The recent hurricanes affecting coastal states have renewed calls to reform or repeal the Jones Act, an obscure, century-old shipping law designed to protect American maritime interests and shipbuilders.
Enacted in 1920, the federal law prohibits tankers from hauling oil between U.S. ports unless those vessels are American-made, flagged and manned by a crew that is 75 percent U.S. citizens.
The Trump administration this month extended a temporary waiver to the Jones Act in response to fuel shortages caused by Hurricanes Harvey and Irma, to allow foreign-flagged vessels to meet demand.
But some lawmakers and experts say the waivers prompted by the hurricanes showcase the need to repeal a law they view as protectionist and anti-competitive, making it harder to move goods to market, and raising prices for consumers.
Because of the high cost of using vessels that qualify under the Jones Act, critics say coastal shipping has declined, even though infrastructure experts contend it could be more efficient than delivery by trucks or rail.
"It seems like every other year there is some sort of disaster where we realize for a brief moment there is this law out there that has become obsolete, and it's imposing hidden costs on Americans," said Scott Lincicome, an adjunct scholar at the Cato Institute.
Indeed, President George W. Bush temporarily waived the Jones Act following Hurricane Katrina, which shut down Gulf Coast refineries like Harvey did. But Obama declined to take action during the Deepwater Horizon oil spill.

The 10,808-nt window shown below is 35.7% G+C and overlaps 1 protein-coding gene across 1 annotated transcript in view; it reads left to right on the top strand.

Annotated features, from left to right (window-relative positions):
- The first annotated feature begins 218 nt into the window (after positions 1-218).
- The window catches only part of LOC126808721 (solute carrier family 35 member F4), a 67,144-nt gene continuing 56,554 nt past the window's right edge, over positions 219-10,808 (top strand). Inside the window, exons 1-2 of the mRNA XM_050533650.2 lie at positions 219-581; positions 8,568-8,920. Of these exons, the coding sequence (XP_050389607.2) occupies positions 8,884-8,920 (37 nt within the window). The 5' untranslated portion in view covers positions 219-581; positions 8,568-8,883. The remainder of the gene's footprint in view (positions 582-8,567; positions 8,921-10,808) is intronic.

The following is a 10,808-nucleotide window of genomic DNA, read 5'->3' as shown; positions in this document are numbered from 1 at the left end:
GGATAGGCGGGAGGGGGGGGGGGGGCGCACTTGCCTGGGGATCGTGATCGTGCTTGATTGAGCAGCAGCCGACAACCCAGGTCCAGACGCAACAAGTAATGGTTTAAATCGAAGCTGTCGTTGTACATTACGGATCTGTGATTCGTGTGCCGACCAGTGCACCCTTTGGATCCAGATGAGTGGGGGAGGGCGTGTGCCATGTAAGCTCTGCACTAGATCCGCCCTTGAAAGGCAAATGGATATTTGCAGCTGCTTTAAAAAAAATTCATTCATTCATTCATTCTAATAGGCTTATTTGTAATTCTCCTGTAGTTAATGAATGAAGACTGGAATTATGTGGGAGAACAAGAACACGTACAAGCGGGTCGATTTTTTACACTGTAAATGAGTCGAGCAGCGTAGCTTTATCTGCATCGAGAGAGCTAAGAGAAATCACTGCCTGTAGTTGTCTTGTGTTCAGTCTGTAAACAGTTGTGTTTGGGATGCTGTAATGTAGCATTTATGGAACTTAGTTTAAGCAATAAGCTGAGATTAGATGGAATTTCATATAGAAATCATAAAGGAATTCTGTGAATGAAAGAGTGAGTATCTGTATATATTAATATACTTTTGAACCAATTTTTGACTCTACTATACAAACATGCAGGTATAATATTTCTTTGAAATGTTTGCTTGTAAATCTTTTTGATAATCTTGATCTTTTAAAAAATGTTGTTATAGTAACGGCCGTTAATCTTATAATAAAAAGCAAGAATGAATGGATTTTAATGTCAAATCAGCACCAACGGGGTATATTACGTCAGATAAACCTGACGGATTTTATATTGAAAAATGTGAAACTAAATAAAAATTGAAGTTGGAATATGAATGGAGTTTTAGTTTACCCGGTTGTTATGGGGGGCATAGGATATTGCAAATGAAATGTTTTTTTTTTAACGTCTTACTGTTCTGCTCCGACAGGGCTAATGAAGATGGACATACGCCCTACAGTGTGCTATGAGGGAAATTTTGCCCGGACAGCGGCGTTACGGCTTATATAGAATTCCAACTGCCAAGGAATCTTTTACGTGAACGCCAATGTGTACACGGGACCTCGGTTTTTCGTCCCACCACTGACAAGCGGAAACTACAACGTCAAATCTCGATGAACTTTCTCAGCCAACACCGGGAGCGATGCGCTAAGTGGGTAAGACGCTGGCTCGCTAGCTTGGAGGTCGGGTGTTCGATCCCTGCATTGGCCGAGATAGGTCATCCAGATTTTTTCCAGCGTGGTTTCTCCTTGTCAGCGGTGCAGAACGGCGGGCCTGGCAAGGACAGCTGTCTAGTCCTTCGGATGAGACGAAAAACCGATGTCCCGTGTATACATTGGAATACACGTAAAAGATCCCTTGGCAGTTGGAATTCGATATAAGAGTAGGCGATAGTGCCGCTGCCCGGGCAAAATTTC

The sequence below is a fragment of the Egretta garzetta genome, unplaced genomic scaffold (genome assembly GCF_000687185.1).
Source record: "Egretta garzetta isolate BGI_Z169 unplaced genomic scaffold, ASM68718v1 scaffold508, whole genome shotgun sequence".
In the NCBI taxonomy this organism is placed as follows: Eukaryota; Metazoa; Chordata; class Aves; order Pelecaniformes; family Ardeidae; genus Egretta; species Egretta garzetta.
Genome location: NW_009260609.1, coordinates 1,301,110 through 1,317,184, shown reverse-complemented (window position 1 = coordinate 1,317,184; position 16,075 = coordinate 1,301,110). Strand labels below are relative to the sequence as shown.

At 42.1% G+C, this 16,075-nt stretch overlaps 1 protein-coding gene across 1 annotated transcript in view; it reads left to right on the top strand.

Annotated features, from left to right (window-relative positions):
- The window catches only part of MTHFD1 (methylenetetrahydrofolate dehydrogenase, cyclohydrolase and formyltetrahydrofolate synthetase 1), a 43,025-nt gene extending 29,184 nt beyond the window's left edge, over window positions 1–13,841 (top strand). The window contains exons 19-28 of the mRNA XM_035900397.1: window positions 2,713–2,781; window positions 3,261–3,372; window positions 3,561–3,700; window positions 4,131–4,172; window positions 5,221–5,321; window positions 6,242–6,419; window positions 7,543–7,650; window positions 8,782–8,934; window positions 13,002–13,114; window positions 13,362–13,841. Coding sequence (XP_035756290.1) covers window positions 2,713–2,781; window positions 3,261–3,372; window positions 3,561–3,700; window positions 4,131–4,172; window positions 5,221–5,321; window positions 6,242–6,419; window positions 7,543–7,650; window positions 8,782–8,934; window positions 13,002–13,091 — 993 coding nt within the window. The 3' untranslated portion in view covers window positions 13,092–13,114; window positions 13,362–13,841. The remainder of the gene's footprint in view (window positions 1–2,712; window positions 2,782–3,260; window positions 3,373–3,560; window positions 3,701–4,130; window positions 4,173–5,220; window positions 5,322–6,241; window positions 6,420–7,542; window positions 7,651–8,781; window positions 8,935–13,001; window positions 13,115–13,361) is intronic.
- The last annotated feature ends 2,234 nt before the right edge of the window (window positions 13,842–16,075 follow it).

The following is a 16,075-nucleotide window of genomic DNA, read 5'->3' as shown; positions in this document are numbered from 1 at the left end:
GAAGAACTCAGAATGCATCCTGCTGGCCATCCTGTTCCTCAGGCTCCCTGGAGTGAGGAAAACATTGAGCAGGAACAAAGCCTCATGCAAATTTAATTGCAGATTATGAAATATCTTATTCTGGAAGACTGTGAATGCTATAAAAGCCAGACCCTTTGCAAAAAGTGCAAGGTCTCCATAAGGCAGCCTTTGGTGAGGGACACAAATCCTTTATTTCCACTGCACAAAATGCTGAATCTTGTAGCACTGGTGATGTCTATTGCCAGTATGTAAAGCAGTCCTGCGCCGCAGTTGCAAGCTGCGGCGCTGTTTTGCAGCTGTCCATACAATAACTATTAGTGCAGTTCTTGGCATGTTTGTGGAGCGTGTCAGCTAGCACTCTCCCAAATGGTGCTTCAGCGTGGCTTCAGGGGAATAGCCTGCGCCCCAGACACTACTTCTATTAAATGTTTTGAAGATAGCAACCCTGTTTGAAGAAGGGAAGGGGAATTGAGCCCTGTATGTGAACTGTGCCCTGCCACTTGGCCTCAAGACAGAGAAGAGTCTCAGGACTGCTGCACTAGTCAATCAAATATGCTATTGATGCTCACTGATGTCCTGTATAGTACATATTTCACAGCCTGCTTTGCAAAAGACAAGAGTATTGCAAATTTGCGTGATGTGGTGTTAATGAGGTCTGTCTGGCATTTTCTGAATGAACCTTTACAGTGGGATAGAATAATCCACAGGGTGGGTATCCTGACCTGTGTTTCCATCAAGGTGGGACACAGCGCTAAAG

For President Trump, the debate over the Jones Act challenges his instinct to loosen restrictions on infrastructure and energy development with his promise to support American workers.
He did not take a position on the law during the campaign, and experts say his "America first" approach to trade makes this an awkward environment to pursue change.
"There is a good argument to be made for repealing the Jones Act, but the given 2016 election, it's very hard for Republicans to see their way to angering blue-collar labor right now," said Salim Furth, an economic expert at The Heritage Foundation who studies the Jones Act.
That isn't stopping longtime opponents of the Jones Act from trying to end it, including Sen. John McCain, R-Ariz.
"Sen. McCain will never give up his long fight to repeal the archaic Jones Act and promote free trade to the benefit of the American economy, worker, and consumer," said Julie Tarallo, McCain's communications director.
McCain in July introduced a bill to the Senate Commerce, Science, and Transportation Committee to repeal the Jones Act, and some of his colleagues support his effort.
"The Jones Act is just another example of a federal regulation that harms American consumers and and gives foreign corporations an edge over American businesses," said Sen. Mike Lee, R-Utah, who belongs to the Commerce, Science and Transportation Committee. "It is far past time to repeal it," Lee told the Washington Examiner.
But Frederick Hill, a spokesman for the committee, said he has "no announcements to share" on the bill, meaning it's unlikely to vote on it anytime soon.
The Jones Act enjoys strong support in Congress, especially among representative of states with ports and strong shipping industries.
"The domestic shipbuilders industry is highly organized and very motivated," Lincicome said. "They are very good at what they do — protecting the Jones Act. It's a tough nut to crack because so many states have shipping interests. That's one of reasons why it's easy to be John McCain who represents a totally landlocked desert [Arizona]."